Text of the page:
10 May 2010

Biology and the economy

Humanity has become nothing less than a plague on the earth. The Bible calls us to be stewards of this planet, A crowd scene in Hong Kongbut instead we are well on the way to wrecking it.

A BBC News item today reports that loss of habitat and species will soon begin to have a major impact on the world economy. There is so far little evidence that governments have grasped the size of the problems or their urgency, perhaps we are paralysed like a child who has thrown a ball and broken a window. Denial is easier than taking responsibility, owning up, and attempting to make amends. This is in addition to anthropogenic climate change and other issues (pollution, overuse of water resources, dwindling mineral stocks etc).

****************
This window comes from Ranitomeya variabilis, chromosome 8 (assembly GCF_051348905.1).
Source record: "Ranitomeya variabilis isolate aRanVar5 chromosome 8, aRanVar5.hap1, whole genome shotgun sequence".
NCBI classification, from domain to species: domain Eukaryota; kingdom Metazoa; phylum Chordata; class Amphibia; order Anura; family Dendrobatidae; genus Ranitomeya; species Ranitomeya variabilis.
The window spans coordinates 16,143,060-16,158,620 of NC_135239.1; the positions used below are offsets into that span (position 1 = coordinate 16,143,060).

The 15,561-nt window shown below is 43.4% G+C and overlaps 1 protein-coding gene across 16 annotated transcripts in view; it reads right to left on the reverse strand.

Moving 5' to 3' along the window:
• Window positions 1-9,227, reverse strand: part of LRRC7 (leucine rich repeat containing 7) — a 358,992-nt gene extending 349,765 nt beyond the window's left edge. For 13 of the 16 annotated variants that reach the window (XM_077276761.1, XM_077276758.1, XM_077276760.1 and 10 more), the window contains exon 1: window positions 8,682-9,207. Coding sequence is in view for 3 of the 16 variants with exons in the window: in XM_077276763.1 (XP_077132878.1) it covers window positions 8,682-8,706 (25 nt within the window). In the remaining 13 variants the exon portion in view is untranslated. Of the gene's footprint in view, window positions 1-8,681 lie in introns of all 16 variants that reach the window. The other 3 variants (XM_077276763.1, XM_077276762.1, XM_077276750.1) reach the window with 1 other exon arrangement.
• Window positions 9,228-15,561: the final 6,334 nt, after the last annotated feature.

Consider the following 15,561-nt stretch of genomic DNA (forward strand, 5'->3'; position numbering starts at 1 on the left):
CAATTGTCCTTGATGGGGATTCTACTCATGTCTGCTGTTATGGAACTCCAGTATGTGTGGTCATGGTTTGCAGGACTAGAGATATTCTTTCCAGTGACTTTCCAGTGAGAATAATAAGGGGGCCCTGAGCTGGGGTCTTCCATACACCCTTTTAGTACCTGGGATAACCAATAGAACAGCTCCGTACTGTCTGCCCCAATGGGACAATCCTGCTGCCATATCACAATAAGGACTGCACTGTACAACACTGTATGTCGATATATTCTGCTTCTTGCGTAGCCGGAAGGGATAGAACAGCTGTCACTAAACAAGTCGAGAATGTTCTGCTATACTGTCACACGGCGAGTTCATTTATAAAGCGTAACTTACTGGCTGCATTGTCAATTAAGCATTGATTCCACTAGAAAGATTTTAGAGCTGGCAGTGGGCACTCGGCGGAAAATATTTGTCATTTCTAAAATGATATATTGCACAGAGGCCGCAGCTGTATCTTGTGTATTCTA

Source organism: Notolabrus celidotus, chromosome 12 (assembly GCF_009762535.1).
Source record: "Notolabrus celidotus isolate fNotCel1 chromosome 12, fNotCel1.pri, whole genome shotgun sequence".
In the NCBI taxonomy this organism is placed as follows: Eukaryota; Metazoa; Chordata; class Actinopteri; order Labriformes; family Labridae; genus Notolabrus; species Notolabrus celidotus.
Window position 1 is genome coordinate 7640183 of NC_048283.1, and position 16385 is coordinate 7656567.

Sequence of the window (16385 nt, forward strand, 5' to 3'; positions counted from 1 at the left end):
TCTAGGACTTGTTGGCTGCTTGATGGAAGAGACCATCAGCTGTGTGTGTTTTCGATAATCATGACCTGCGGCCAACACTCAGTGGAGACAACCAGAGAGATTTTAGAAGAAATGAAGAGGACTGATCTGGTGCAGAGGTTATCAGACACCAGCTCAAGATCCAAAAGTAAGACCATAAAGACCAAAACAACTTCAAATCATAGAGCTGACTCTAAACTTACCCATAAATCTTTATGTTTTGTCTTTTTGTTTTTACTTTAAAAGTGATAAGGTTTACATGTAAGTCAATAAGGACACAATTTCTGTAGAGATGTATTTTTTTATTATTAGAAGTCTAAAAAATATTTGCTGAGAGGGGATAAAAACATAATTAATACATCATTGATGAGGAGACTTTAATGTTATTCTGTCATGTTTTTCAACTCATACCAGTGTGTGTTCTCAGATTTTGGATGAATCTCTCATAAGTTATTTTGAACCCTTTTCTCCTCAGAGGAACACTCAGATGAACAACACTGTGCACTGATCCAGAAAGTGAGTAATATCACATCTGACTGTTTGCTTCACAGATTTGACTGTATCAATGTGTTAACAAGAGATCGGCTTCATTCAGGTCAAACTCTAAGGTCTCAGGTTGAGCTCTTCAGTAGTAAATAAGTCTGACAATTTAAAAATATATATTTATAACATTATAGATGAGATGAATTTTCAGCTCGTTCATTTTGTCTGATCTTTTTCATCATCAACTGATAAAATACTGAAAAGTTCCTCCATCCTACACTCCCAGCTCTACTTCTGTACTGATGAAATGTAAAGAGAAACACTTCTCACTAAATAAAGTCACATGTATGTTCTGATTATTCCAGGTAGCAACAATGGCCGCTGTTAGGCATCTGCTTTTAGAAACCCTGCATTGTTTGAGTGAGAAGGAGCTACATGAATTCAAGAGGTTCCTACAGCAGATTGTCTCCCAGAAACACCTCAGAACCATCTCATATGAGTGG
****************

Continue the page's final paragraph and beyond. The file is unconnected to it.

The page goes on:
What we face is little short of catastrophe, but we are doing so little about it. We talk about more efficient agriculture, power generation from wind, sunshine, tides, and waves, recycling of waste, but we don't yet realise that we are merely tinkering. The greatest problem is rarely discussed because it is so difficult - there are simply far too many of us sharing the surface of our small planet.

One good sign is that greater affluence is resulting in falling birthrates in the developed world. In Europe, North America, Australasia, and the developed parts of Asia, birth rates are close to or even below replacement levels. But the less developed areas of Asia and Africa and to a lesser degreee South America still have burgeoning populations.

We must do what we can to reduce the world's population. If we do not - and quickly - the world will do the job for us through steadily increasing starvation and disease. This is likely to be widespread through the developed world as well as less privileged regions.

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